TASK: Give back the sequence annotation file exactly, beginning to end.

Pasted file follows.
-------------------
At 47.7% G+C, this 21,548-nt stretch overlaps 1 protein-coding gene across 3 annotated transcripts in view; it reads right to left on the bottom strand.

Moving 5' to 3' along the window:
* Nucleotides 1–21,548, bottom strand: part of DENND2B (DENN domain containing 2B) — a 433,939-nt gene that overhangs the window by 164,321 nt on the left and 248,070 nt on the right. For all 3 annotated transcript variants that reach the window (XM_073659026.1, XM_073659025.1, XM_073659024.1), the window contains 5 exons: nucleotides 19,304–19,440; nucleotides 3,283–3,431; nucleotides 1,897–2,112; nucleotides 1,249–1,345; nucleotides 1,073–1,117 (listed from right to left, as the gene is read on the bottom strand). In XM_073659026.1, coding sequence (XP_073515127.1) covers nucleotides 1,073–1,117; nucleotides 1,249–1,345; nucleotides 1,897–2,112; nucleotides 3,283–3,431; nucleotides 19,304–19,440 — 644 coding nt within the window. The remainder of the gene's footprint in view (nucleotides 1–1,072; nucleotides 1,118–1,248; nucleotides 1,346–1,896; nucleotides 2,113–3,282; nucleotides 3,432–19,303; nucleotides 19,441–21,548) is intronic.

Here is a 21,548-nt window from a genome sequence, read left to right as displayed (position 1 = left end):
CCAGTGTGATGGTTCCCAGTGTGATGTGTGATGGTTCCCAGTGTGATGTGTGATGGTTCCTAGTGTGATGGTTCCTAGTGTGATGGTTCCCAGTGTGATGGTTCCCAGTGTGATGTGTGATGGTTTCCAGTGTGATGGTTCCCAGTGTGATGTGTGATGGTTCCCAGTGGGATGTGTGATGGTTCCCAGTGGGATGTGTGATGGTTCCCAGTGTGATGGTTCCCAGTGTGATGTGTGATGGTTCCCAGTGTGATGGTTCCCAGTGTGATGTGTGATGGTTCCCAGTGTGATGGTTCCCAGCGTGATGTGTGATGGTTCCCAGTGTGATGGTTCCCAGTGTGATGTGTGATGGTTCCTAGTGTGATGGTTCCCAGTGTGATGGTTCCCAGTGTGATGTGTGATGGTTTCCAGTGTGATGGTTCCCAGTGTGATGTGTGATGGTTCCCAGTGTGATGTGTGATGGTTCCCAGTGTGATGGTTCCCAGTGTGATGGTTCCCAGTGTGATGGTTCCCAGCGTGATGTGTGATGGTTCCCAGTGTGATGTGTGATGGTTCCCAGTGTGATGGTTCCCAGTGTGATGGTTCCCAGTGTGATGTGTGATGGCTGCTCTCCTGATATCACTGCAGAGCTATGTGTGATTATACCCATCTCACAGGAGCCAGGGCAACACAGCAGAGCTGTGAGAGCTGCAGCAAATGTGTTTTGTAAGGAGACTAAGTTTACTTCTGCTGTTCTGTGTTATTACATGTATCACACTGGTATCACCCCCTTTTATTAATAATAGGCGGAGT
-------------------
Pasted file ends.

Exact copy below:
At 47.7% G+C, this 21,548-nt stretch overlaps 1 protein-coding gene across 3 annotated transcripts in view; it reads right to left on the bottom strand.

Moving 5' to 3' along the window:
* Nucleotides 1–21,548, bottom strand: part of DENND2B (DENN domain containing 2B) — a 433,939-nt gene that overhangs the window by 164,321 nt on the left and 248,070 nt on the right. For all 3 annotated transcript variants that reach the window (XM_073659026.1, XM_073659025.1, XM_073659024.1), the window contains 5 exons: nucleotides 19,304–19,440; nucleotides 3,283–3,431; nucleotides 1,897–2,112; nucleotides 1,249–1,345; nucleotides 1,073–1,117 (listed from right to left, as the gene is read on the bottom strand). In XM_073659026.1, coding sequence (XP_073515127.1) covers nucleotides 1,073–1,117; nucleotides 1,249–1,345; nucleotides 1,897–2,112; nucleotides 3,283–3,431; nucleotides 19,304–19,440 — 644 coding nt within the window. The remainder of the gene's footprint in view (nucleotides 1–1,072; nucleotides 1,118–1,248; nucleotides 1,346–1,896; nucleotides 2,113–3,282; nucleotides 3,432–19,303; nucleotides 19,441–21,548) is intronic.

Here is a 21,548-nt window from a genome sequence, read left to right as displayed (position 1 = left end):
CCAGTGTGATGGTTCCCAGTGTGATGTGTGATGGTTCCCAGTGTGATGTGTGATGGTTCCTAGTGTGATGGTTCCTAGTGTGATGGTTCCCAGTGTGATGGTTCCCAGTGTGATGTGTGATGGTTTCCAGTGTGATGGTTCCCAGTGTGATGTGTGATGGTTCCCAGTGGGATGTGTGATGGTTCCCAGTGGGATGTGTGATGGTTCCCAGTGTGATGGTTCCCAGTGTGATGTGTGATGGTTCCCAGTGTGATGGTTCCCAGTGTGATGTGTGATGGTTCCCAGTGTGATGGTTCCCAGCGTGATGTGTGATGGTTCCCAGTGTGATGGTTCCCAGTGTGATGTGTGATGGTTCCTAGTGTGATGGTTCCCAGTGTGATGGTTCCCAGTGTGATGTGTGATGGTTTCCAGTGTGATGGTTCCCAGTGTGATGTGTGATGGTTCCCAGTGTGATGTGTGATGGTTCCCAGTGTGATGGTTCCCAGTGTGATGGTTCCCAGTGTGATGGTTCCCAGCGTGATGTGTGATGGTTCCCAGTGTGATGTGTGATGGTTCCCAGTGTGATGGTTCCCAGTGTGATGGTTCCCAGTGTGATGTGTGATGGCTGCTCTCCTGATATCACTGCAGAGCTATGTGTGATTATACCCATCTCACAGGAGCCAGGGCAACACAGCAGAGCTGTGAGAGCTGCAGCAAATGTGTTTTGTAAGGAGACTAAGTTTACTTCTGCTGTTCTGTGTTATTACATGTATCACACTGGTATCACCCCCTTTTATTAATAATAGGCGGAGT